The other witness I arranged to appear was the “Mystery Man,” which the Daily News dubbed in their coverage of the hearing. The mystery witness was never identified, wore a hood as he entered the hearing room, and had his voice modified electronically. He was a 4-year football player from a prominent Division-I program, whose last season was 2003. The mystery witness testified that “it became evident that many players on my team were using steroids at some time during their career.” One player was supplying seven to eight other players, according to the witness. He also testified that he knew of players on other Div-I teams using steroids.

The NCAA had already begun to recognize there was a problem; in 1996 the NCAA instituted random, year-round testing with relatively stringent penalties for positive tests – a one-season suspension for a first positive test and permanent ineligibility for a second. The tests are, in theory, unannounced, but athletes can often know up to two days’ in advance. (Steroids are generally clear of a individual’s system within 24-72 hrs. Anabolic steroids are a specific type of steroid that promotes muscle growth, and not all steroids are anabolic. Steroids referred to in this column are anabolic.) The NCAA’s current position is that steroid use is no longer a problem with college athletes. In support of their conclusion they point to less than 1% failure rate on their tests.

In a recent Associated Press article about the continued use of anabolic steroids in college football, the report relied on research that catalogued weight gain of different football players. Extraordinary weight gain by athletes can be an indication of steroid use. Citing training experts, the report said, “Adding more than 20 or 25 lbs. of lean muscle in a year is nearly impossible through diet and exercise alone.” The report also relied on interviews of players who admitted to steroid use or knew of other players using steroids.

Steroid use by college football players affects the integrity of the game. It gives those players and their teams a competitive advantage, and it also puts pressure on other players and their teams to use steroids. This “arms war” mentality filters down to high school players thinking they have to use steroids to play at the next level.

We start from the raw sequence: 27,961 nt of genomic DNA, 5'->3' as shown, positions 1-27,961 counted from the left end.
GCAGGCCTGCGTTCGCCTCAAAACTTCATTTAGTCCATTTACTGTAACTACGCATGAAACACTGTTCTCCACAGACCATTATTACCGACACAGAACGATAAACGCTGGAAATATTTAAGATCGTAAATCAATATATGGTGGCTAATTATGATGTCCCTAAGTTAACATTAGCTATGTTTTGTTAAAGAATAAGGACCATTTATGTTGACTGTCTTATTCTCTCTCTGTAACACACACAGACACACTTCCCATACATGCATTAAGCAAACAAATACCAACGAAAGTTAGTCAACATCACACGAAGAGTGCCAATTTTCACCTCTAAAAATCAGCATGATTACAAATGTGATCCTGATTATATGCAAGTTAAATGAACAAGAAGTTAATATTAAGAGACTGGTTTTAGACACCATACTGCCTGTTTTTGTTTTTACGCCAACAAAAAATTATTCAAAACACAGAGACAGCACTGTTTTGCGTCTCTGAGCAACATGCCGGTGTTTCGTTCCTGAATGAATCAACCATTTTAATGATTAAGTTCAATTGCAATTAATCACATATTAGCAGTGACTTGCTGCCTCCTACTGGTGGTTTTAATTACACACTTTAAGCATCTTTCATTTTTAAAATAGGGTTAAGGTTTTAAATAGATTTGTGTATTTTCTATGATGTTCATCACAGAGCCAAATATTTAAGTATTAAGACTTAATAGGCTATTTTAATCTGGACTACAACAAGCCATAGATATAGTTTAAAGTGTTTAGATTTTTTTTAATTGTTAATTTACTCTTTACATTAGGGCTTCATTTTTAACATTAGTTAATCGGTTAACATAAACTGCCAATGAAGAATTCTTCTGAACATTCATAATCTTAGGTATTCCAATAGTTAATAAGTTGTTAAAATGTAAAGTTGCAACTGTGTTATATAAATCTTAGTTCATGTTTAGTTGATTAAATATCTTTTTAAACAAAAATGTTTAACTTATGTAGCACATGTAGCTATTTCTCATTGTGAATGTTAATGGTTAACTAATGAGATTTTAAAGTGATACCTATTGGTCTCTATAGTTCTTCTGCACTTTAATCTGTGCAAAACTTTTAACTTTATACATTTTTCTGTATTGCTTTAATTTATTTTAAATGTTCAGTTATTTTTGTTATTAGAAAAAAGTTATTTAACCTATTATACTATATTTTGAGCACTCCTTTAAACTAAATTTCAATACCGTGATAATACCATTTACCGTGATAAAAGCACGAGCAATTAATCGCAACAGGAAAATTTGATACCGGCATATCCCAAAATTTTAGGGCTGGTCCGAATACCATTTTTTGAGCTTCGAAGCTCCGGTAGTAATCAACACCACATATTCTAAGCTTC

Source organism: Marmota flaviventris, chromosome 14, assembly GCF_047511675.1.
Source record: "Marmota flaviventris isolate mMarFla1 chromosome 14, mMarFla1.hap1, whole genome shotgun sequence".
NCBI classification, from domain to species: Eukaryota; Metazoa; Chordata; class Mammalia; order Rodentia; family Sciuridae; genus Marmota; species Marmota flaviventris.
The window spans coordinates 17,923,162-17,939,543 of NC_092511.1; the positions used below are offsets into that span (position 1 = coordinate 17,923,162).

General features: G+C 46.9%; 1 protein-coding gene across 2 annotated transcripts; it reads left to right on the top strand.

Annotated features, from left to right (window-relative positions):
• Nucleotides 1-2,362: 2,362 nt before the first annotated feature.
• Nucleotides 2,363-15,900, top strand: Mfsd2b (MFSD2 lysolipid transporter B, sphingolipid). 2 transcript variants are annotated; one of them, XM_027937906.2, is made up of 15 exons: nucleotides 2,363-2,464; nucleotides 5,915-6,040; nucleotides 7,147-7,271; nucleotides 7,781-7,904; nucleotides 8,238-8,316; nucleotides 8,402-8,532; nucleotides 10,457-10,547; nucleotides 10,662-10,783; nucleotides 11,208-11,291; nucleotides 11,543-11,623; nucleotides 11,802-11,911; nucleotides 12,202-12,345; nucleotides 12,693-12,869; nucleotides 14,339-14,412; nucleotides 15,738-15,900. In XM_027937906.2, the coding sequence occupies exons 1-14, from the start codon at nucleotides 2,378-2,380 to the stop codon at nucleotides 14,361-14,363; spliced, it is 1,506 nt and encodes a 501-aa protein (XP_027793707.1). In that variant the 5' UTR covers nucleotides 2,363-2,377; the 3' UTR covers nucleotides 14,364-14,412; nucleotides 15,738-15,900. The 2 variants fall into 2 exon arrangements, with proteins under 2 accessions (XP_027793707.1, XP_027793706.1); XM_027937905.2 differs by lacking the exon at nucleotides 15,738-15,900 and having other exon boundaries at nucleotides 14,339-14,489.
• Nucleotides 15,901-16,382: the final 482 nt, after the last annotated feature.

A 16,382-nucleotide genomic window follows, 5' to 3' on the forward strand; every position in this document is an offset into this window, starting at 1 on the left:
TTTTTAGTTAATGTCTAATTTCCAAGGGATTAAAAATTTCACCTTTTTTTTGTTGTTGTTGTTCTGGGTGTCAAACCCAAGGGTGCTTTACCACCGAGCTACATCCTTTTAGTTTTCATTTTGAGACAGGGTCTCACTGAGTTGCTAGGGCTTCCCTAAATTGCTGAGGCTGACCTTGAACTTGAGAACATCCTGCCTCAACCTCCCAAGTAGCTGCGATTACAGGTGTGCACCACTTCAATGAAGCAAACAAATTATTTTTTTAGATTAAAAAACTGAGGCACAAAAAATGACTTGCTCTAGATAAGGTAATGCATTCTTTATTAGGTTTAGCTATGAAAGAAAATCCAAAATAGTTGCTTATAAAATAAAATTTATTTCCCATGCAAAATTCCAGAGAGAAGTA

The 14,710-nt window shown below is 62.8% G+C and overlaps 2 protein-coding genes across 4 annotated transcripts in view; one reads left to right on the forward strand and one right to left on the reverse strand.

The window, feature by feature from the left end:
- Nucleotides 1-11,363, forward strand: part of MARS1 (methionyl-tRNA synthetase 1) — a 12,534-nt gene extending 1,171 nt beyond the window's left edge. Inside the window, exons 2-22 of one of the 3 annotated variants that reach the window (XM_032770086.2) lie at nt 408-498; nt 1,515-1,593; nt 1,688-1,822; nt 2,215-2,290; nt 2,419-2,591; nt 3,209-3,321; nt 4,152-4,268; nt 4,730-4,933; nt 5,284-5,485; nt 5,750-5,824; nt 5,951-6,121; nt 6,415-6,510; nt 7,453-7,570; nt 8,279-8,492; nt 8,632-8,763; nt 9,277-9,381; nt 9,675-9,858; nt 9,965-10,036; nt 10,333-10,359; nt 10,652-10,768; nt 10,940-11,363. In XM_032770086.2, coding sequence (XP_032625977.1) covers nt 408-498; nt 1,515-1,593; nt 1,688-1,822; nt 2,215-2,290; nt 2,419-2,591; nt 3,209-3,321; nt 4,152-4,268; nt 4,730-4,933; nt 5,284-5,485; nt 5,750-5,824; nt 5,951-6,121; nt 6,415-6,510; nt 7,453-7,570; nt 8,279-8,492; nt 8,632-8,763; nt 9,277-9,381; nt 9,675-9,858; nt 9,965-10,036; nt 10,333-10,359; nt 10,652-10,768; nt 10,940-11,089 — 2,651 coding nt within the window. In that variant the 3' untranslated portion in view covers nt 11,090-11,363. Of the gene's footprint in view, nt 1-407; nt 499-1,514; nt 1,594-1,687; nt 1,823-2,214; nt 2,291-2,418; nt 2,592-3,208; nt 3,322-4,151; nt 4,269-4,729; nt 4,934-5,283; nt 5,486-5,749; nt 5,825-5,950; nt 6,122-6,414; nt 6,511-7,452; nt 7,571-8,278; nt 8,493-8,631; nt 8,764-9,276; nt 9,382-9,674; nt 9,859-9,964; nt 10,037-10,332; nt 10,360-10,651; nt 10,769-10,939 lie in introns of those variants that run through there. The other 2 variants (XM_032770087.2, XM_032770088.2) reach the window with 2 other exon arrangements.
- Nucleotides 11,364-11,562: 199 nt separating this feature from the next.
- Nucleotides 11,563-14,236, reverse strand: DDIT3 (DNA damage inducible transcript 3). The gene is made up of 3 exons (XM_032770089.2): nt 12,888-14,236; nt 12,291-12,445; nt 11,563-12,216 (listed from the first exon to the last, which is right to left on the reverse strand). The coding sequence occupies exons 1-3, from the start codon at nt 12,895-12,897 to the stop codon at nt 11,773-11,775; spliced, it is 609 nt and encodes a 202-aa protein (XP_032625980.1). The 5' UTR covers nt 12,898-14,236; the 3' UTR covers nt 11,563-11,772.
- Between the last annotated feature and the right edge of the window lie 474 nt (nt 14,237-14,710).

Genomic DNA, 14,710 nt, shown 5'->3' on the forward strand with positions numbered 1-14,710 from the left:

Some football programs, while not explicitly, encourage steroid use. Some schools do testing in addition to the NCAA testing. But it is not required to report positive drug test results and penalties vary and are not nearly as stringent as those imposed by the NCAA. This leads to a patchwork of testing with some schools trying to eliminate steroid use and others just making a show of addressing its use.

I think the resolution should be that NCAA institute a much more rigorous testing regimen. That would mean more random testing, and testing for just cause (based on extraordinary weight gain and/or symptoms of steroid use).The NCAA can afford the increased costs associated with these measures. With the NCAA conducting all the testing, it will insure the testing and penalties are uniformly applied.

I saw firsthand what happened when MLB ignored warnings about prevalence of steroid use in baseball in the mid-‘90s. I hope the NCAA doesn’t repeat their mistake.

Column: NCAA Shouldn’t Ignore Steroid Problem

Greg Stejskal served as an FBI agent for 31 years and retired as resident agent in charge of the Ann Arbor office. This column first appeared in the New York Daily News.

The author (right) Greg Stejksal and late Michigan coach Bo Schembechler

 
By Greg Stejskal
ticklethewire.com

In the summer of 2004, a Senate sub-committee, chaired by Senators Charles Grassley and Joseph Biden held a hearing regarding the prevalence of steroids in sports. I had helped arrange for two of the witnesses who testified at this hearing.

One was Curtis Wenzlaff, a convicted steroid dealer, who had supplied steroids to Jose Canseco and Mark McGwire. Wenzlaff had been prosecuted as part of an FBI undercover operation (UCO) targeting illegal distribution of steroids, codenamed Equine.